We did the amazing last day from Mt Duckworth to Sugarloaf Rock (where the redtailed tropicbird nests) up to Cape Naturaliste then around the corner then along the top of the Leeuwin Naturaliste Ridge along a series of nature trails and into Dunsborough. Vegetation today was different, walking east with bays to our north, with clay soils protected from the wild seas of the west.
Delicious mushroom salad at Dunsborough and Nick drank locally brewed beer. On the bus soon. Our timing was perfect although we were tired and stressed along the way with no margin for error (even a drizzle of rain overnight made me think we couldn’t do it). Turned out a perfect day with even the beach walking on firm sand and a final dip near Kabbijup.
Another long and beautiful day walking up the coast. I was braced for a hard day so pleasantly surprised. Wonderful names of surf beaches: super roll, guillotine, gallows, pea break.
Birdies today: western thornbill, silvereye, hobby.
Beach spinifex, shark tooth wattle (acacia litoralis), swish bush (Viminaria juncea), Jacksonia horridis (no common name but a common and spiky pea).
Forecast for Dunsborough tomorrow 19 degrees. Amazing good fortune for us trying to walk 25km then catch the bus. Today and yesterday likewise were cloudy and reasonably cool; it would not have been possible to do this walk at 38 degrees as we considered doing two years ago.
Best bird site was Ellenbrook where we saw red winged fairy wren and fan tails. I’m still hoping to see white winged fairy wren.
Shower today at Yallingup Beach was refreshing and I now feel clean despite my filthy clothes. Nick had chocolate florentine instead (and ice cream at Hamelin Bay, lime tart at Prevelly, sesame slice at Gracetown). We didn’t bring quite enough food for such long walks each day.
Why is there toilet paper on the ground? What do people think when they leave it on the ground?
Sleeping under the stringy melaleuca tonight. Guidebook says it’s Rottnest Island tea tree (Melaleuca lanceolata).
First night Peppermint
Second night Yate (Boranup forest lookout)
Third night Melaleuca stout tea tree (Melaleuca huegelii) (Redgate Beach)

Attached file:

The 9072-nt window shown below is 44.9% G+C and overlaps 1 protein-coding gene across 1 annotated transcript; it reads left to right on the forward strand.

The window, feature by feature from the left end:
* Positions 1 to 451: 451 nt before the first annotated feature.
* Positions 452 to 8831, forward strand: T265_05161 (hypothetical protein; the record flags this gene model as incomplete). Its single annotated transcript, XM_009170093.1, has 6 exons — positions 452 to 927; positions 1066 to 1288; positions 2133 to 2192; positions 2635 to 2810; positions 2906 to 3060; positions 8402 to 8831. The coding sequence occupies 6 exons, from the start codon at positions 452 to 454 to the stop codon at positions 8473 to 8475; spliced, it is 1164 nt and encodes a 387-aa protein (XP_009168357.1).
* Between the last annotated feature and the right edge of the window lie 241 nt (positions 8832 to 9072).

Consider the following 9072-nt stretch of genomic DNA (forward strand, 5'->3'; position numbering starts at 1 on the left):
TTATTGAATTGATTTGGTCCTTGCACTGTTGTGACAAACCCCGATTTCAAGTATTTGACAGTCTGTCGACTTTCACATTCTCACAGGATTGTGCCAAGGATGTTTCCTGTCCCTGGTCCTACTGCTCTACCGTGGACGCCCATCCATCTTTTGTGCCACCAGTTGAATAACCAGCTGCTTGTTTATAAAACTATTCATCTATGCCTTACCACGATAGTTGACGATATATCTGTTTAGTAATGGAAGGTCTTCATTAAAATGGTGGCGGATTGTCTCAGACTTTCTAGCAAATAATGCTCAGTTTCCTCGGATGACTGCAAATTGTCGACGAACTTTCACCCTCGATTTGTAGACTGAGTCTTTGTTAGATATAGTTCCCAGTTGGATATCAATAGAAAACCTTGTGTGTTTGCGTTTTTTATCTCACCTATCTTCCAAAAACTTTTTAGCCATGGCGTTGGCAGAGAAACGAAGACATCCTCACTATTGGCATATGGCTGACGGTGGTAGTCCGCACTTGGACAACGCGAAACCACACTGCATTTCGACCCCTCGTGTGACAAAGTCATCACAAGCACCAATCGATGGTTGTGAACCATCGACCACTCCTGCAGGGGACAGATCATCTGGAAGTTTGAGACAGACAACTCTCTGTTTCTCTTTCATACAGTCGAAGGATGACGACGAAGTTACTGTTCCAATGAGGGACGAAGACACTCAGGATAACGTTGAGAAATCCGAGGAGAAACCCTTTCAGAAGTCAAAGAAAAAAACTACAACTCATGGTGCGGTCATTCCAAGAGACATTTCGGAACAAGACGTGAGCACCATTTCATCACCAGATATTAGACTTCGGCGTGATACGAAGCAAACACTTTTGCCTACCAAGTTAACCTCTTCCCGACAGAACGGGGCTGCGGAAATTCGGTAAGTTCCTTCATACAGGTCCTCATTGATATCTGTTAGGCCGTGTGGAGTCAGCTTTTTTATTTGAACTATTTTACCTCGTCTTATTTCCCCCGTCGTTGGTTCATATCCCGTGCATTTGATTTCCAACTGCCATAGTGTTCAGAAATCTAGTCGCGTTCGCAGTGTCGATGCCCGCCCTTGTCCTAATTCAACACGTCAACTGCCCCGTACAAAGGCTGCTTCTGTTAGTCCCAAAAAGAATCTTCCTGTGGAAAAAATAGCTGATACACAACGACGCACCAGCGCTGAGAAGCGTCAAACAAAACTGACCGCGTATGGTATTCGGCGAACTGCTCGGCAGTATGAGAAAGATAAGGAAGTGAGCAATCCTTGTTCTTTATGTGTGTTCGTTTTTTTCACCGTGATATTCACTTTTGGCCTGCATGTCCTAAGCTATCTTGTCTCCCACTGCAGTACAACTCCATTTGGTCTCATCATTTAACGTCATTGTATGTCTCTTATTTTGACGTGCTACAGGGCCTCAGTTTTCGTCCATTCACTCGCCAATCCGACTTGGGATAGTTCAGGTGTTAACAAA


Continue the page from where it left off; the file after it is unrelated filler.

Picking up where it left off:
Fourth night Karri trees along Ellenbrook Creek
Fifth night Melaleuca again but these trees have flowers and papery rather than stringy bark… Moses hilltop campsite.
Interesting tree we sat under to eat lunch today 3rd Jan; I couldn’t identify it although almost certain it was Eucalyptus. Nick pointed out that the leaves didn’t smell.
A lovely surprise that Madeleine and family arrived in a minibus as we were picking up our fooddrop at Gracetown. They stopped walking at Prevelly with blisters and migraine.
Highlights today were heath scrub, cloudy day making walking more pleasant, my effort to get wet in Mialup Brook (flowing well and a deep red colour, but less than a hand breadth deep), and Ellensbrook Homestead and Meekadarrabie Creek. Feels like more than a half day ago as we have walked so far and seen so much since.
Littoria adelaidensis (slender tree frog) on the reeds at Ellensbrook campsite, a hollow under some karri
Wonderful to be in the forest after exhausting walking along the beach…6.5km along Boranup Beach north from Hamelin Bay. Then we struggled to find the steep sand dune exit.
We walked from Redgate Beach through Prevelly to Ellensbrook. I swam in the sea and at Boodjinup Creek Devil Hole and in Ellenbrook. Hot and tiring but wonderful views and lizards (southern sand heath monitor and shingle back). Lots of people wanted to talk to us and four hikers coming south on the track.
Madeleine and family still walking per phone call to parents though finding the heat and distance quite trying. Amazing for little Annika age nine.